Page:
However, I know of no relation between this circle of ideas and the funny analogy between probabilities and amplitudes that my talk was about.

*That* analogy really amounts to

probability theory : quantum theory :: L^{1} : L^{2}

and I like to joke that the next revolution in physics will involve L^{3} spaces.

(I don’t believe that: it’s just a joke, though you should look at Smolin’s paper.)

]]>(Sorry, I don’t have HTML-angles on this hilariously stupid “netbook” I’m using.)

]]>The symplectic structure is even more interesting and more useful when applied to the modern (post-classical) versions. Hamilton-Jacobi theory is amusing, but it’s less useful than out-and-out QM, and not significantly simpler.

2) Stat mech is basically the analytic continuation of QM, continued in the direction of imaginary time. This point and its ramifications are discussed in e.g. Feynman and Hibbs **Quantum Mechanics and Path Integrals** (1965). The classical limit of QM is obtained by the method of stationary phase, whereas the classical limit of stat mech is obtained by the method of steepest descent … so the two subjects are very nearly but not quite identical.

Again: If we’re going to make connections, it is even more interesting and more useful to connect the modern (post-classical) versions.

FWIW note that Planck invented QM as an outgrowth from stat mech … not directly from classical mechanics. So the connections are there, and have been since Day One.

3) Many (but not all) of the familiar formulas of thermodynamics can usefully be translated to the language of differential forms. In many cases all that is required is a re-interpretation of the symbols, leaving the form of the formula unchanged; for instance we interpret dE = T dS – P dV as a *vector* equation.

I say “not all” formulas because more than a few of the formulas you see in typical thermodynamics books are nonsense. This includes (almost) all expressions involving “dQ” or “dW”. Such things simply do not exist (except in trivial cases). Daniel Schroeder in **An Introduction to Thermal Physics** (1999) rightly calls them a crime against the laws of mathematics. With a modicum of self-discipline it is straightforward to do thermodynamics without committing such crimes.

Differential forms make thermodynamics simpler and more visually intuitive … and simultaneously more sophisticated, more powerful, and more correct.

Although there are fat books on the subject of differential topology, only the tiniest fraction of that is necessary for present purposes. An introductory discussion (including pictures) can be found at https://www.av8n.com/physics/thermo-forms.htm and the application to thermodynamics is worked out in some detail at https://www.av8n.com/physics/thermo/.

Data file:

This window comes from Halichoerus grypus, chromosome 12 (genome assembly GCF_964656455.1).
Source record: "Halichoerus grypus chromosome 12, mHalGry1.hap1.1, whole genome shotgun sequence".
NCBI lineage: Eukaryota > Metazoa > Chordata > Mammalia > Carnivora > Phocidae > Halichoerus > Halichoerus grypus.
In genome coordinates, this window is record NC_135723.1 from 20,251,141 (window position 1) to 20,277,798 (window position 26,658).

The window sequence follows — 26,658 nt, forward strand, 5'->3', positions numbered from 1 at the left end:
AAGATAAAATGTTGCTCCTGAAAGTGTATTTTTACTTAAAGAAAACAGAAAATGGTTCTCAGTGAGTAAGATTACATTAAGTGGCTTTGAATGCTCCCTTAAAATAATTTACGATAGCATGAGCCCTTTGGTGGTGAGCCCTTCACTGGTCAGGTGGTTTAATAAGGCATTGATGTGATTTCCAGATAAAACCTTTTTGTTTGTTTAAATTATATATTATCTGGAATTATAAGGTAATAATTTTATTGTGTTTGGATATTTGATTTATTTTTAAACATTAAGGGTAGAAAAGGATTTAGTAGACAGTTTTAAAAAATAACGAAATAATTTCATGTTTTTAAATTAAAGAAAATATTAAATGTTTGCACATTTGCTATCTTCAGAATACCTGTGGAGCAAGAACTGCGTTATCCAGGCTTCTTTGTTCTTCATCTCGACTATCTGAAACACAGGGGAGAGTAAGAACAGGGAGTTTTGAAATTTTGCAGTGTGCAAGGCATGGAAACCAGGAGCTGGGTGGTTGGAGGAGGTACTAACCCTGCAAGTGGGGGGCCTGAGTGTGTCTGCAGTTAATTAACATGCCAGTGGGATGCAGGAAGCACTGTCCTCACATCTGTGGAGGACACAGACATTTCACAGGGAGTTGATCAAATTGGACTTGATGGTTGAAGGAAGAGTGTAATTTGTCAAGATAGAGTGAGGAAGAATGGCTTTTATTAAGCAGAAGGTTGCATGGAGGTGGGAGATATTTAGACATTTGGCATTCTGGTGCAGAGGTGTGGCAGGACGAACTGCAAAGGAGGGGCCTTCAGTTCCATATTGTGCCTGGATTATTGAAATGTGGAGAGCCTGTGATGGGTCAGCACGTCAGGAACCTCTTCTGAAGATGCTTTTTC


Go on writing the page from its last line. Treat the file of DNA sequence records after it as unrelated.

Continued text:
]]>which gives the Moran model of population genetics. It’s complex balanced, so we can understand it in detail. He uses the Kullback–Leibler divergence as a Lyapunov function for the rate equation. He uses the Anderson–Craciun–Kurtz theorem to get stationary distributions for the master equation.

His talk is reminding me that I should read this paper:

• David F. Anderson, Gheorghe Craciun, Manoj Gopalkrishnan and Carsten Wiuf, Lyapunov functions, stationary distributions, and non-equilibrium potential for chemical reaction networks.

]]>Also, with some small rate a *new* species tries to invade a randomly chosen site. When this happens we need to increase the size of our matrix, randomly choosing 0s and 1s in a new row and new column. The matrix entries are used to decide if the invasion succeeds, in the usual way.

When the mean field approximation obeys a standard Lotka–Volterra equation.

]]>Her program tries to explain how this works. It runs a simple lattice model that shows a transition between low-diversity and high-diversity states.

Consider a square lattice with states with each site carrying an individual of one species. Suppose we have a random matrix of 0s and 1s, saying which species can invade which other species. The entries of this matrix are chosen randomly and independently with probability of being 1.

]]>If you have the Java runtime environment enabled (which the powers that be are making ever more difficult, due to security concerns), you can see an applet that runs Mitarai’s program:

• Namiko Mitarai, Ecosystems with mutually exclusive interactions self-organize to a state of high diversity.

You can install the Java runtime environment here, and enable it by following the directions here.

]]>• Arjan van der Schaft, Shodhan Rao and Bayu Jayawardhana, On the mathematical structure of balanced chemical reaction networks governed by mass action kinetics.

An issue of terminology: what I call the Kolmogorov condition for detailed balance is called the Wegscheider condition when it’s applied to chemical reaction networks.

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